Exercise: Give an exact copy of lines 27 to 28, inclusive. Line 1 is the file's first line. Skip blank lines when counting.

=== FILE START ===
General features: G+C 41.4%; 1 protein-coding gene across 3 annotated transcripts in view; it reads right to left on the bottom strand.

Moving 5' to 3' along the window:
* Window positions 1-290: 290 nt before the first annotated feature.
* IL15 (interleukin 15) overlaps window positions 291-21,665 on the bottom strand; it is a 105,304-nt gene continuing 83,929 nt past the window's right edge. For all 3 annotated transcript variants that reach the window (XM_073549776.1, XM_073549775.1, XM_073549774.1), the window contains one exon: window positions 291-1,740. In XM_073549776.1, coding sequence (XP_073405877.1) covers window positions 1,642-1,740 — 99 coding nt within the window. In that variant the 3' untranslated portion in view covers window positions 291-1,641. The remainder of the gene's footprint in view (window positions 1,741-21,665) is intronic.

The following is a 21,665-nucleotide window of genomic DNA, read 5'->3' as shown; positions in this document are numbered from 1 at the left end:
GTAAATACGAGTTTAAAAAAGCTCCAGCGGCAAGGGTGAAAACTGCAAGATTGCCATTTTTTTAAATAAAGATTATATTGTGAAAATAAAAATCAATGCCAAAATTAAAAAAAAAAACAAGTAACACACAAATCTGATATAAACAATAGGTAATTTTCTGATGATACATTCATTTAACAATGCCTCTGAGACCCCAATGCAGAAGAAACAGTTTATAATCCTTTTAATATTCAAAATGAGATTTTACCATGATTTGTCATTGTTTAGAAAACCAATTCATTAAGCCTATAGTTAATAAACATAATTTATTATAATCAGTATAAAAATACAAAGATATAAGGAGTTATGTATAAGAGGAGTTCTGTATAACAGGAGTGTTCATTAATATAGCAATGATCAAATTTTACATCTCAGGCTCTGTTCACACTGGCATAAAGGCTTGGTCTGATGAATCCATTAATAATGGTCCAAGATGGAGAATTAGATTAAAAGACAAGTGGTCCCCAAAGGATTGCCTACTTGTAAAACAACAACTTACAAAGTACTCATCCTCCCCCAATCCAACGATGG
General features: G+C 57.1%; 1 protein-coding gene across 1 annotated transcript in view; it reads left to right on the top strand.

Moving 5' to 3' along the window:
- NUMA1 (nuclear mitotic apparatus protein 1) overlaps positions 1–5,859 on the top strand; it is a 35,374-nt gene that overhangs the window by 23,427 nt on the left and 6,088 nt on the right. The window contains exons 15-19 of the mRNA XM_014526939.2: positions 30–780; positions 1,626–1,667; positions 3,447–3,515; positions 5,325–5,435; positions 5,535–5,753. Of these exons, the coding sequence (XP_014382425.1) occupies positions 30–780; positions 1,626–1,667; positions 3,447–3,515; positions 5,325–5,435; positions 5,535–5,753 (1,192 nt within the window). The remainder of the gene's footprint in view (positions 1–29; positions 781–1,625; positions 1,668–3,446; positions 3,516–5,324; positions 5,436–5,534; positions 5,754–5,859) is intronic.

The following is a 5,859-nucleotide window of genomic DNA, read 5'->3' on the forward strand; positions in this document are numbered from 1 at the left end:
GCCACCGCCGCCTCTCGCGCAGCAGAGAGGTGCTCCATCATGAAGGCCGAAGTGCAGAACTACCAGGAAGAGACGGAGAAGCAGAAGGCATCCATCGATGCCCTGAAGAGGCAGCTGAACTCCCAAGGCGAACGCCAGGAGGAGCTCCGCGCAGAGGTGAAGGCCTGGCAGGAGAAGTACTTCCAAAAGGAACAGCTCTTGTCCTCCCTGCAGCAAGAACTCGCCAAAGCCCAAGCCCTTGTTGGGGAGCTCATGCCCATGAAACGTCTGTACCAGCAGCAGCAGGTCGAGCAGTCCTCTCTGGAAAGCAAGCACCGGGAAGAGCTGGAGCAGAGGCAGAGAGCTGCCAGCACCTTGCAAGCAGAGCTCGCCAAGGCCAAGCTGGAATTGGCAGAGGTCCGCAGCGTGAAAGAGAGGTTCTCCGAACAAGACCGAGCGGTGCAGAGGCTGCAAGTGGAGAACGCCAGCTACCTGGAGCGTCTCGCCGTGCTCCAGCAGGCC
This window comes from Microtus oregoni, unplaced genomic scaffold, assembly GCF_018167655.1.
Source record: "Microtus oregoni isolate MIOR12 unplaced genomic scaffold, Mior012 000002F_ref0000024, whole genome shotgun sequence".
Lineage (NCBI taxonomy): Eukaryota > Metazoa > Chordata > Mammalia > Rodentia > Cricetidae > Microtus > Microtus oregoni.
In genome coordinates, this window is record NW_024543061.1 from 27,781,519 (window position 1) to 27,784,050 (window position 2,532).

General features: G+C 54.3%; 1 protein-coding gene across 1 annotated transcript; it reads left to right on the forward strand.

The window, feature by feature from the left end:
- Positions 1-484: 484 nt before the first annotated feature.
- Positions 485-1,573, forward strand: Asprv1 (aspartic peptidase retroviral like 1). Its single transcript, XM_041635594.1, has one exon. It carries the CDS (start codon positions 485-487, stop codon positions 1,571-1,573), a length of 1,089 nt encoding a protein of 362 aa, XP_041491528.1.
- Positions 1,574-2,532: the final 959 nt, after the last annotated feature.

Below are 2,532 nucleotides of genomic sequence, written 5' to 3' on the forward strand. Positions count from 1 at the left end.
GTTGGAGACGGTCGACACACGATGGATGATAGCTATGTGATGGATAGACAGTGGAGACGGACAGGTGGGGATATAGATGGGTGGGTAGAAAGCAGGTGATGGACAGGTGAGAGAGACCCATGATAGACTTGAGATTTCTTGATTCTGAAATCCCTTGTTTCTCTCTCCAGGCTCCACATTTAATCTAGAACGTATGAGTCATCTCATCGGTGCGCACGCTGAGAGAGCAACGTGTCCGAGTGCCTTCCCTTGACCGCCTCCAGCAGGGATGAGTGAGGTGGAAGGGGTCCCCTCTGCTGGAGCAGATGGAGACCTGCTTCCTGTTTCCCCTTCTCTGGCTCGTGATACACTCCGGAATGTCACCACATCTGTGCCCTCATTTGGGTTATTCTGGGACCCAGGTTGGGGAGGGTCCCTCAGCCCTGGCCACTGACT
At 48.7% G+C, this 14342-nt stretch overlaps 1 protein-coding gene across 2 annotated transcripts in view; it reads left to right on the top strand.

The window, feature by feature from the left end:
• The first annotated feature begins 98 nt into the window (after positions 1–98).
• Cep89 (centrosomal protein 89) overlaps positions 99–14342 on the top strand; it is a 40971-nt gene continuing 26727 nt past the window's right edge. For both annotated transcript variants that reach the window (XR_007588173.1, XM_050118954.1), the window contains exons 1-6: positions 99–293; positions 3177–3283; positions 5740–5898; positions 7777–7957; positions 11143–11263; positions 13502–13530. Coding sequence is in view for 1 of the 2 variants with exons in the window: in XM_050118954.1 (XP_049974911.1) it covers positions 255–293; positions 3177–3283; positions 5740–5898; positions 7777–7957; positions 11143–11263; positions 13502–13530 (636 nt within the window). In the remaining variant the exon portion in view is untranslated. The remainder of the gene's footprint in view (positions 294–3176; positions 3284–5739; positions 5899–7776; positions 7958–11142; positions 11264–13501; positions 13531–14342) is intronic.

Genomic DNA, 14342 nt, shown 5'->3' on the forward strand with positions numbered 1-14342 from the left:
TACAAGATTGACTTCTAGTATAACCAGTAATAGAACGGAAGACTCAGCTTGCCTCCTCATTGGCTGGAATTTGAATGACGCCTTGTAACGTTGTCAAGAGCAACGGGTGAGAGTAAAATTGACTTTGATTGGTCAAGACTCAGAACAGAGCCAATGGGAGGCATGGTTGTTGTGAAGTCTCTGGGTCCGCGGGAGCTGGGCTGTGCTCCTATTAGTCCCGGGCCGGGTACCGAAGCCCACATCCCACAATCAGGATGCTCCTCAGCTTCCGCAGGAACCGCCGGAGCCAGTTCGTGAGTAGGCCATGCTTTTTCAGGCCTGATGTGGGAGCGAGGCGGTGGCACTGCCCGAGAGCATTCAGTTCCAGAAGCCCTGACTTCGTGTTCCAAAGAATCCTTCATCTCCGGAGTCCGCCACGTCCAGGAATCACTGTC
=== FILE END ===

Genomic DNA, 14342 nt, shown 5'->3' on the forward strand with positions numbered 1-14342 from the left:
TACAAGATTGACTTCTAGTATAACCAGTAATAGAACGGAAGACTCAGCTTGCCTCCTCATTGGCTGGAATTTGAATGACGCCTTGTAACGTTGTCAAGAGCAACGGGTGAGAGTAAAATTGACTTTGATTGGTCAAGACTCAGAACAGAGCCAATGGGAGGCATGGTTGTTGTGAAGTCTCTGGGTCCGCGGGAGCTGGGCTGTGCTCCTATTAGTCCCGGGCCGGGTACCGAAGCCCACATCCCACAATCAGGATGCTCCTCAGCTTCCGCAGGAACCGCCGGAGCCAGTTCGTGAGTAGGCCATGCTTTTTCAGGCCTGATGTGGGAGCGAGGCGGTGGCACTGCCCGAGAGCATTCAGTTCCAGAAGCCCTGACTTCGTGTTCCAAAGAATCCTTCATCTCCGGAGTCCGCCACGTCCAGGAATCACTGTC